The power of Patrick White's imagination and the sonorous intricacy of his prose are the essential elements of a literary art that earned him the Nobel Prize for literature (1973). Earlier he had produced several memorable picturings of his native Australia (such as "The Aunt's Story," "Riders in the Chariot," and "The Vivisector").
Unlike many Nobel writers, White has continued after the prize to do significant work. His 1977 novel, "A Fringe of Leaves," was a richly textured reimagining of a true story of shipwreck and survival, and an eloquent commentary on the conflict between "civilization" and "savagery."
His newest novel springs from a far more challenging conception. Its hero, Eddie Twyborn, is a traumatized bisexual, in flight from the consequences of his confusion of gender, living three separate consecutive "lives." The book cannot be summarized without being made to sound absurd. To be sure, there's enough wrong with it to send many readers muttering back to Barbara Cartland.
First we see Eddie as Eudoxia, the young mistress of an elderly Greek millionaire at a luxury hotel on the Riviera. Book Two returns him to the outward form of Lt. Eddie Twyborn, a decorated hero home from the Great War, returned to his family in Sydney. Eddie's attempt to enter an "aggressively masculine world" (on a sheep ranch) founders. In the novel's final section, set in London just before World War II, Eddie has become Mrs. Eadith Trist, proprietress of a thriving brothel. At the story's startling (and moving) conclusion, Eadith's acceptance of "her" "twice born" nature immediately precedes (indeed, it seems to precipitate) the war's inevitable devastation.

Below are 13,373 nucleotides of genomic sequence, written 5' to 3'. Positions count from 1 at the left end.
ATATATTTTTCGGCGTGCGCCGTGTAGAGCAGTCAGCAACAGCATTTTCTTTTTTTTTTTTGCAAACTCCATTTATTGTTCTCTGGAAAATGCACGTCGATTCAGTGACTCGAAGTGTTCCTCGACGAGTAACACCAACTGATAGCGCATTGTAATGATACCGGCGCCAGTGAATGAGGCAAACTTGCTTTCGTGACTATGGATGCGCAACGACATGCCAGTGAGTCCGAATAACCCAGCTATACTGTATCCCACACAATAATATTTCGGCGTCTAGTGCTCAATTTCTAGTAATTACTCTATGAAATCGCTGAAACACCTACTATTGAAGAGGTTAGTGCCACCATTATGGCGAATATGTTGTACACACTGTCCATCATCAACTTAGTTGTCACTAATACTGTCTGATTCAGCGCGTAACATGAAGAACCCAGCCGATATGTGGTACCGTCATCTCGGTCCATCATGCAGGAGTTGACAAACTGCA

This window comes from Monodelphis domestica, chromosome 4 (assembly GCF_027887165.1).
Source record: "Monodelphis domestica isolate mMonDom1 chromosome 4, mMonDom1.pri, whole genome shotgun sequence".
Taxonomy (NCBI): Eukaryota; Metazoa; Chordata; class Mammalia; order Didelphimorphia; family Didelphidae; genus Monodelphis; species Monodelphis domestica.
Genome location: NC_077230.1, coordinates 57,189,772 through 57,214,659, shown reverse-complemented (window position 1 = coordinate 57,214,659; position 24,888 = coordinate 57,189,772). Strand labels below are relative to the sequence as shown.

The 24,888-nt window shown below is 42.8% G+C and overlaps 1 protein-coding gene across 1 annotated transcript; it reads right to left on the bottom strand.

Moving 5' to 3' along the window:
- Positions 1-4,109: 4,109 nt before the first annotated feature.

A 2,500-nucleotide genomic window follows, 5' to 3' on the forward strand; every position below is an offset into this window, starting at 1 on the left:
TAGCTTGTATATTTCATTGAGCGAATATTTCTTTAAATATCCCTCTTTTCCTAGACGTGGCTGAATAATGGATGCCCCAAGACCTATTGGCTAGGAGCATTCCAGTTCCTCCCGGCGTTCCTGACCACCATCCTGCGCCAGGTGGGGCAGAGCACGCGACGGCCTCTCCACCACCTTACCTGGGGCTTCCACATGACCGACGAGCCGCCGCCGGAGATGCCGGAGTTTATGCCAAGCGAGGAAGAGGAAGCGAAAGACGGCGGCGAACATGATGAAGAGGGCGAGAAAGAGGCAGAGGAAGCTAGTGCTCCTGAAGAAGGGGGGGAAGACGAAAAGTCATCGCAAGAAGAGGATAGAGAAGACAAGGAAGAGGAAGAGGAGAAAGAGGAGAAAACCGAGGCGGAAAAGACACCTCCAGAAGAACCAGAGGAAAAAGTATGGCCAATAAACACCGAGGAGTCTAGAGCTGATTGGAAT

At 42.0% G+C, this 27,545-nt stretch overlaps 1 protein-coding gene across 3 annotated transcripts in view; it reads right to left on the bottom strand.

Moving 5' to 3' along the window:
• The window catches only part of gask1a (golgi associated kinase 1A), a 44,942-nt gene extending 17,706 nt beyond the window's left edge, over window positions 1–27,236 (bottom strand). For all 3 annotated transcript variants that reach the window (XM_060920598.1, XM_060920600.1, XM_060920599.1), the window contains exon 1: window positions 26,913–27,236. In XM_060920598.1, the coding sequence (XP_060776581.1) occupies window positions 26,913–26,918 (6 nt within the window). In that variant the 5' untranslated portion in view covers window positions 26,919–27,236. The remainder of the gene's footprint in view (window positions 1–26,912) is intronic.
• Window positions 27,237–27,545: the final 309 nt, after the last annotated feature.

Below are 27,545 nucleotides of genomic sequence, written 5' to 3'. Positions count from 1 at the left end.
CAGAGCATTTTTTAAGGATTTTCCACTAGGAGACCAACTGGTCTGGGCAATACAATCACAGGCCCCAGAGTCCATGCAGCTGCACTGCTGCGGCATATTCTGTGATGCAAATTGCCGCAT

Strain is evident not only in the book's overall conception but in White's heavily omniscient prose. The aristocrats who amuse themselves by patronizing Mrs. Trist's establishment are themselves patronized by White's lumbering (and pointless) satire. The dreams that haunt Eddie in all his incarnations are both impossibly lurid and annoyingly "literary." And White sometimes abandons drama, while overworking to convince us that these unlikelihoods really could have happened.
And yet the novel throbs with brilliantly rendered landscapes and painfully felt life. Though Eddie remains essentially abstract, several minor characters (such as Mrs. Peggy Tyrrell, the Wife-of-Bathian mother of 17) are wonderful -- and wonderfully used; specifically, their sense of Eddie's "strangeness" seconds , as it deepens, our own.
The essential mysteriousness of Eddie's experience remains teasingly intact. Does his bifurcated sexuality, for example, stand, simply, for the divided and troubled nature of humanity? In at least one passage, sexual differentiation is made to parallel the difference between active and passive participation in life (some of the sexist nonsense, one should add, White has derived from D. H. Lawrence) -- or, perhaps, between living life and writing about it.
The implications are clearer (though scarcely less complex) in the likening of sexuality to "regeneration of a kind" -- if I correctly understand the dreamy intermingling of religious images (descent of dove and crown of thorns): When White connects transscendence with sex, he's saying this is the onlym such heightening of their reality of which humans are capable -- a few ecstatic instants free from the muddle of selfhood, followed by an inevitable plunge back downward into knowing what we are.
If Eddie/Eudoxia/Eadith were a fully drawn and believable character, then this relentless image of nihilism might have made another of White's nearly great novels. As it stands, I'd guess that the book's frequent force will override objections to its manifest slackness and silliness -- and compel many readers to wrestle with its uncompromising insistence that we are all "divided" and imperfect people. Of course, the unevenness of "The Twyborn Affair" reopens questions about White's stature that "A Fringe of Leaves" had apparently laid to rest.